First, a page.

We study vertically related industry where both upstream and downstream producers conduct cost-reducing R&D. We find that R&D investments at the two levels of the market are strategic complements: R&D by films at one level benefit all firms at the other level. Furthermore, R&D by a downstream firm increases the demand for the intermediate good, thereby raising the input price for rival firms. Consequently downstream firms may invest more in R&D with increased downstream competition, a possibility that never arises in a purely horizontal set up. Increased competition in the upstream (downstream) market leads to more R&D investment by all downstream (upstream) firms. By internalizing the positive externalities between the two levels of the market, as well as the negative externalities among firms on the same level, R&D cooperation may either promote or hinder innovation, depending on the number of firms. Policy analysis based on purely horizontal R&D models may not accurately reflect the true social benefits and costs of R&D cooperation.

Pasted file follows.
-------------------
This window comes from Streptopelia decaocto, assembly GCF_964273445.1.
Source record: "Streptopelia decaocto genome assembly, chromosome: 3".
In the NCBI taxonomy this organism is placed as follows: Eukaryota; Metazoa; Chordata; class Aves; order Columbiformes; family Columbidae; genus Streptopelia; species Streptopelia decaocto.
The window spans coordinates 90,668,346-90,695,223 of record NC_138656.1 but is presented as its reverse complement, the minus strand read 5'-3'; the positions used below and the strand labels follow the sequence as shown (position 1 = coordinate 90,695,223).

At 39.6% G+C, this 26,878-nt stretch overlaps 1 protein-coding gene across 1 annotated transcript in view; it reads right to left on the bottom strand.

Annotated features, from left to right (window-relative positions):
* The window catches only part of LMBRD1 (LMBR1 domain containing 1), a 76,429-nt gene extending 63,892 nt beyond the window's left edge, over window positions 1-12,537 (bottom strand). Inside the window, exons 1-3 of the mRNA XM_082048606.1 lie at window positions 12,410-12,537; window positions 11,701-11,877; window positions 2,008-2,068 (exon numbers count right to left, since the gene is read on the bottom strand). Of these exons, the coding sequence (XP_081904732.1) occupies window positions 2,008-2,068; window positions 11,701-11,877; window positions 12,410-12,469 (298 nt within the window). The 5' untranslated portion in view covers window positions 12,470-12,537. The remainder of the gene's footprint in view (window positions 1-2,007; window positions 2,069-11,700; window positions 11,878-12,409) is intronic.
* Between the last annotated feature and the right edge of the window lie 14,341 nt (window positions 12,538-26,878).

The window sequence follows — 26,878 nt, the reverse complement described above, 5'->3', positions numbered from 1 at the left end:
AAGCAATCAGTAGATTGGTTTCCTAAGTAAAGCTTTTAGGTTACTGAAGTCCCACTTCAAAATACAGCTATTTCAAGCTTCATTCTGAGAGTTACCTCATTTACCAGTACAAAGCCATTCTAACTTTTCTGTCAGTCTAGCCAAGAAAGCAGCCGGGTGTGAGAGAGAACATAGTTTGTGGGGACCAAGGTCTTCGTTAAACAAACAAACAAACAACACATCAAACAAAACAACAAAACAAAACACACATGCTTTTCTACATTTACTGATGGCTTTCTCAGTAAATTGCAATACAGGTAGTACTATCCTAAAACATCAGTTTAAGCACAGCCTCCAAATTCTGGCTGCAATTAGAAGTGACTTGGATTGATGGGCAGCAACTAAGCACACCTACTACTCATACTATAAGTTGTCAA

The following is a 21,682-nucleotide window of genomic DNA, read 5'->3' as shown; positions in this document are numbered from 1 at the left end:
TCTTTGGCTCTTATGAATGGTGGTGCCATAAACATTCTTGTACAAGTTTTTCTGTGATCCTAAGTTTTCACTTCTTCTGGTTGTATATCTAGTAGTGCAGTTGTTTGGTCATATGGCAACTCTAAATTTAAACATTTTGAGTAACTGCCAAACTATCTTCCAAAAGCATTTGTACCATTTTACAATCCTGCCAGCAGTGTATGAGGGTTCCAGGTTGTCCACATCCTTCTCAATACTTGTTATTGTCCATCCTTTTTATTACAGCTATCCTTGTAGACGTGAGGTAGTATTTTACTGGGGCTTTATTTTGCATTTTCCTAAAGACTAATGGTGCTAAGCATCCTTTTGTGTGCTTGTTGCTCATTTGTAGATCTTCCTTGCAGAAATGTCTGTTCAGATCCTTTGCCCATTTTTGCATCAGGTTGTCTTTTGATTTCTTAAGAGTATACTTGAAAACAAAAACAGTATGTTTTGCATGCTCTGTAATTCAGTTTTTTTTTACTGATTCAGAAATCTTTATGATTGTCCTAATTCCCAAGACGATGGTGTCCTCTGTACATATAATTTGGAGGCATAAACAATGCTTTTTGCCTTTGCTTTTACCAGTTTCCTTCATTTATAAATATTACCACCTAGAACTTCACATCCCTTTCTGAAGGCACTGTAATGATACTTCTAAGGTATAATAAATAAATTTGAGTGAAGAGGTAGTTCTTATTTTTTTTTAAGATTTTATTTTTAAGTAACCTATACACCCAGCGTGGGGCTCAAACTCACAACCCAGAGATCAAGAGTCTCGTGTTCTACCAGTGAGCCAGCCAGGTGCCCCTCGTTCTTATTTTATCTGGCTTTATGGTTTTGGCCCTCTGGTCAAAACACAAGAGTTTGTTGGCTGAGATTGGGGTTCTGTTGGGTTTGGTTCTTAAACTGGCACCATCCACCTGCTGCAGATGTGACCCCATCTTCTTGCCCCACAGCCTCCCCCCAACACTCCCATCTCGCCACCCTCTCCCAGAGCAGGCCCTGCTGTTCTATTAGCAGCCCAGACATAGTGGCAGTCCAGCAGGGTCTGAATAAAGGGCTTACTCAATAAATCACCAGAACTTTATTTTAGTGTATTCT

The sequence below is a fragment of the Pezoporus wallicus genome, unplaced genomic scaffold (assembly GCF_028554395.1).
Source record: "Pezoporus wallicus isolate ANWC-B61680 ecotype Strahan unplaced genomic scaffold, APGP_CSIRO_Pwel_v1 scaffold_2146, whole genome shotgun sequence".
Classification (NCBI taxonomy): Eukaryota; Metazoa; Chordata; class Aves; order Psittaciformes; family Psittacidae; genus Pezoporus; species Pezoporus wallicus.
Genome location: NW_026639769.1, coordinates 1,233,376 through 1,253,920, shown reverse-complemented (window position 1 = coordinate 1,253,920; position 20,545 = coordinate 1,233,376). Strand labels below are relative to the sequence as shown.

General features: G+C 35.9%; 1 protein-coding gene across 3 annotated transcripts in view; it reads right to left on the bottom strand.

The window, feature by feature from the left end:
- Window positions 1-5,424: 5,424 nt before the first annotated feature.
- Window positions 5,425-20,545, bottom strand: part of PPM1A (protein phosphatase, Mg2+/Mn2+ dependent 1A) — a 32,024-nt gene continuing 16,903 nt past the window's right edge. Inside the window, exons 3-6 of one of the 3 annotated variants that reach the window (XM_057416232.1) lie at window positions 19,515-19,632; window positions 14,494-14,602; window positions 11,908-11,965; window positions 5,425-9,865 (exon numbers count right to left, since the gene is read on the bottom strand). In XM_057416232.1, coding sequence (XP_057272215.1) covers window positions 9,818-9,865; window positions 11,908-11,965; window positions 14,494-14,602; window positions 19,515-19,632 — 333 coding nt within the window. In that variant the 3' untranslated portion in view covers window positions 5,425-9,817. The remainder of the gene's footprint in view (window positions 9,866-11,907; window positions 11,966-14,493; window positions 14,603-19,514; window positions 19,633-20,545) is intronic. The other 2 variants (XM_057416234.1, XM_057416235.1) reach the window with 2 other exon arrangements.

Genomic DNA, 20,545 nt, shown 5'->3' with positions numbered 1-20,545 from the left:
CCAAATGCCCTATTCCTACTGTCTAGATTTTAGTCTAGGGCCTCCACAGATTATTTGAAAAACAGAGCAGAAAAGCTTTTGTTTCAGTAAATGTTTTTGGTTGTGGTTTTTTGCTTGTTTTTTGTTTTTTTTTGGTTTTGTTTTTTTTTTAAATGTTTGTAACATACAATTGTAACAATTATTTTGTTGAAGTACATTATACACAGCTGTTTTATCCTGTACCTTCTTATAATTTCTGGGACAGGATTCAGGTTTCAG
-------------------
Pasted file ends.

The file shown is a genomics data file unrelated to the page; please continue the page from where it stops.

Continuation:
Banerjee, S., & Lin, P. (1999). R & D incentives in vertically related industries (CPPS Working Paper Series No.93). Retrieved from Lingnan University website: http://commons.ln.edu.hk/cppswp/47/